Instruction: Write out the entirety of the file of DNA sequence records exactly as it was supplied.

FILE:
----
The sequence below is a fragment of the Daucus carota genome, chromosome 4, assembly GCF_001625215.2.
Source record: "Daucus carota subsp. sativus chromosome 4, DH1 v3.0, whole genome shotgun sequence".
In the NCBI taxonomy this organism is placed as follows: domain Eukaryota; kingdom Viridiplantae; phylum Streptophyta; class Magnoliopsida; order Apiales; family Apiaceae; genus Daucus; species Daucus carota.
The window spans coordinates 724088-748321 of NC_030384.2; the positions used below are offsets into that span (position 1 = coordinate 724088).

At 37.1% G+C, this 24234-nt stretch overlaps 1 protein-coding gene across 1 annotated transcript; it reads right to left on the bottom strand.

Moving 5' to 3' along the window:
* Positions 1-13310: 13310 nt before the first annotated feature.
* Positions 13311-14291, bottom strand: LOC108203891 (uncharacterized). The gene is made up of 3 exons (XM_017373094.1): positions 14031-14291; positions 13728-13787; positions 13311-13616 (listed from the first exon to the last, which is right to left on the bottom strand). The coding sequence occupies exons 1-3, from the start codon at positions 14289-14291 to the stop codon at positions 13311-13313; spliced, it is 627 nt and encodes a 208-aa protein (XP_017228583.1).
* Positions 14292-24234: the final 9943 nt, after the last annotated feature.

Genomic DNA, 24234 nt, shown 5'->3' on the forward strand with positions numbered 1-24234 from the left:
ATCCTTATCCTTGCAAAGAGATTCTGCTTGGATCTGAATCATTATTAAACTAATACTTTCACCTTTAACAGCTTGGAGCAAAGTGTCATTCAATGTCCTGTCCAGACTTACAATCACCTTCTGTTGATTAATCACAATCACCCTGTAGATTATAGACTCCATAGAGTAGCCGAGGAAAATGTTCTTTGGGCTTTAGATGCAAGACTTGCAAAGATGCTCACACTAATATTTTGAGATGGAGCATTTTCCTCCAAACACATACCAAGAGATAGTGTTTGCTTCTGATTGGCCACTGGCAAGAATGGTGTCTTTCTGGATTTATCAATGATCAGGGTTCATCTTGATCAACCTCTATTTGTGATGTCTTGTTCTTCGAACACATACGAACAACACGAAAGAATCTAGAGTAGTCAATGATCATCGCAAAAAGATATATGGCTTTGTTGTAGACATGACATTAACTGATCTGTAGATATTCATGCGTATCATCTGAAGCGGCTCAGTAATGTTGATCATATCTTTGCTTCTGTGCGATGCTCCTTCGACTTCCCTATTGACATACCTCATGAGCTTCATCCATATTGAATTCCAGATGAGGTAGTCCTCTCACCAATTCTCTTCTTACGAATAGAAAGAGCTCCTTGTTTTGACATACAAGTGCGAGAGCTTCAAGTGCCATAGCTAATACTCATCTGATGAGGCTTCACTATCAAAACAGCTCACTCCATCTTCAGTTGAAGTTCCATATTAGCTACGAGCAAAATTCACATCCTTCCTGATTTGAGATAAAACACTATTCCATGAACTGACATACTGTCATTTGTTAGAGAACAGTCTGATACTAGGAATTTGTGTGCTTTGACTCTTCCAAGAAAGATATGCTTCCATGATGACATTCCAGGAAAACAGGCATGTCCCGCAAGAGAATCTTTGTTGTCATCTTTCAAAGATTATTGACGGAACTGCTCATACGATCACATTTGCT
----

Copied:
The sequence below is a fragment of the Daucus carota genome, chromosome 4, assembly GCF_001625215.2.
Source record: "Daucus carota subsp. sativus chromosome 4, DH1 v3.0, whole genome shotgun sequence".
In the NCBI taxonomy this organism is placed as follows: domain Eukaryota; kingdom Viridiplantae; phylum Streptophyta; class Magnoliopsida; order Apiales; family Apiaceae; genus Daucus; species Daucus carota.
The window spans coordinates 724088-748321 of NC_030384.2; the positions used below are offsets into that span (position 1 = coordinate 724088).

At 37.1% G+C, this 24234-nt stretch overlaps 1 protein-coding gene across 1 annotated transcript; it reads right to left on the bottom strand.

Moving 5' to 3' along the window:
* Positions 1-13310: 13310 nt before the first annotated feature.
* Positions 13311-14291, bottom strand: LOC108203891 (uncharacterized). The gene is made up of 3 exons (XM_017373094.1): positions 14031-14291; positions 13728-13787; positions 13311-13616 (listed from the first exon to the last, which is right to left on the bottom strand). The coding sequence occupies exons 1-3, from the start codon at positions 14289-14291 to the stop codon at positions 13311-13313; spliced, it is 627 nt and encodes a 208-aa protein (XP_017228583.1).
* Positions 14292-24234: the final 9943 nt, after the last annotated feature.

Genomic DNA, 24234 nt, shown 5'->3' on the forward strand with positions numbered 1-24234 from the left:
ATCCTTATCCTTGCAAAGAGATTCTGCTTGGATCTGAATCATTATTAAACTAATACTTTCACCTTTAACAGCTTGGAGCAAAGTGTCATTCAATGTCCTGTCCAGACTTACAATCACCTTCTGTTGATTAATCACAATCACCCTGTAGATTATAGACTCCATAGAGTAGCCGAGGAAAATGTTCTTTGGGCTTTAGATGCAAGACTTGCAAAGATGCTCACACTAATATTTTGAGATGGAGCATTTTCCTCCAAACACATACCAAGAGATAGTGTTTGCTTCTGATTGGCCACTGGCAAGAATGGTGTCTTTCTGGATTTATCAATGATCAGGGTTCATCTTGATCAACCTCTATTTGTGATGTCTTGTTCTTCGAACACATACGAACAACACGAAAGAATCTAGAGTAGTCAATGATCATCGCAAAAAGATATATGGCTTTGTTGTAGACATGACATTAACTGATCTGTAGATATTCATGCGTATCATCTGAAGCGGCTCAGTAATGTTGATCATATCTTTGCTTCTGTGCGATGCTCCTTCGACTTCCCTATTGACATACCTCATGAGCTTCATCCATATTGAATTCCAGATGAGGTAGTCCTCTCACCAATTCTCTTCTTACGAATAGAAAGAGCTCCTTGTTTTGACATACAAGTGCGAGAGCTTCAAGTGCCATAGCTAATACTCATCTGATGAGGCTTCACTATCAAAACAGCTCACTCCATCTTCAGTTGAAGTTCCATATTAGCTACGAGCAAAATTCACATCCTTCCTGATTTGAGATAAAACACTATTCCATGAACTGACATACTGTCATTTGTTAGAGAACAGTCTGATACTAGGAATTTGTGTGCTTTGACTCTTCCAAGAAAGATATGCTTCCATGATGACATTCCAGGAAAACAGGCATGTCCCGCAAGAGAATCTTTGTTGTCATCTTTCAAAGATTATTGACGGAACTGCTCATACGATCACATTTGCT